Published by Royal Irish Academy
Number of pages: 320
“Few places on Earth, and none elsewhere in Ireland, have yielded such a concentrated inventory of knowledge about the natural world.” Michael Viney
One hundred years ago, Irish naturalist Robert Lloyd Praeger led a survey of the natural history and cultural heritage of Clare Island at a level of detail greater than any area of comparable size at that time. Almost a century later, the Royal Irish Academy set about repeating the exercise with the intention of assessing and evaluating change on the island over the intervening years.
In this book John Feehan distils the results of the two great surveys with elegance and enthusiasm to shine a spotlight on the richness of life surviving on Clare Island. In easy, affectionate prose Feehan interweaves the natural and cultural heritage of the island and shares his wider ecological knowledge to help us understand the role each species plays in the life of this remarkable place.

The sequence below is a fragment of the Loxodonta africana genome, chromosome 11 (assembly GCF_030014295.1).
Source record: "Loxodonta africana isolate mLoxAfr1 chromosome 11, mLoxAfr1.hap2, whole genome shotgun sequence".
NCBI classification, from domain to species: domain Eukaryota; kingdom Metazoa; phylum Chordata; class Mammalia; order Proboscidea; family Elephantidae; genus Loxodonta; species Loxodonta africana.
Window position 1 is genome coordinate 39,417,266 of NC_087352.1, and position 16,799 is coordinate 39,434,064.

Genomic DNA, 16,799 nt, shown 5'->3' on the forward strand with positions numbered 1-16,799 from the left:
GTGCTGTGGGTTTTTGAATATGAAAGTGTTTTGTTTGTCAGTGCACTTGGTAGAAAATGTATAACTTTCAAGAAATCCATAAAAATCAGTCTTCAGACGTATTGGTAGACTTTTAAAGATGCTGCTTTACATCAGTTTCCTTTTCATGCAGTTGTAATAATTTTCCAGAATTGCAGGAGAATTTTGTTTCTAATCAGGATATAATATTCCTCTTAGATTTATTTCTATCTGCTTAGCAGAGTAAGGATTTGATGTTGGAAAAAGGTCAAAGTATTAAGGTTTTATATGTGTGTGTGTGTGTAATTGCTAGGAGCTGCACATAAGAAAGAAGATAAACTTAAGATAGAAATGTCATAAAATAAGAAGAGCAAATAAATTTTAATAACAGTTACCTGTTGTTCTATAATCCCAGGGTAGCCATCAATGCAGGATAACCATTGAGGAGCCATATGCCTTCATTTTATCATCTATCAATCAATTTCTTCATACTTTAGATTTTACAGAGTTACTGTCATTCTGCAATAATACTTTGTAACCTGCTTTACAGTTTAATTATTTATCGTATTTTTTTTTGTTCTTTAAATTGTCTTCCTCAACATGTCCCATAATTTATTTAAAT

Read the foreword by Michael Viney here.
'The book is couched in everyday narrative language. Distilling the findings of both RIA surveys, it weaves the island’s human heritage and future with the changes in the island’s natural world. Clare Island, a large-format paperback [...], is by ecologist John Feehan, author of important and readable books on wild plants, Ireland’s bogs and farming history. His easy prose is interleaved with the book’s rich and often fascinating illustration'. Michael Viney, The Irish Times, 05/10/2019. Read the full review here.
'The term "leaving no stone unturned" could have been coined for this book such is its meticulous attention to detail in what was effectively a living laboratory. Its sweep is all-inclusive: from its geologic formation to the grinding power of the glaciers and the types of soils deposited. Feehan dons his metaphorical wellies and delves into what seems like every mini-bay, rockpool, stream and lake; He brings his microscopic eye to the first inhabitants of the island, their ways of life and the structures they left behind them'. Dan MacCarthy, Irish Examiner, 10/11/2019. Read the full review here.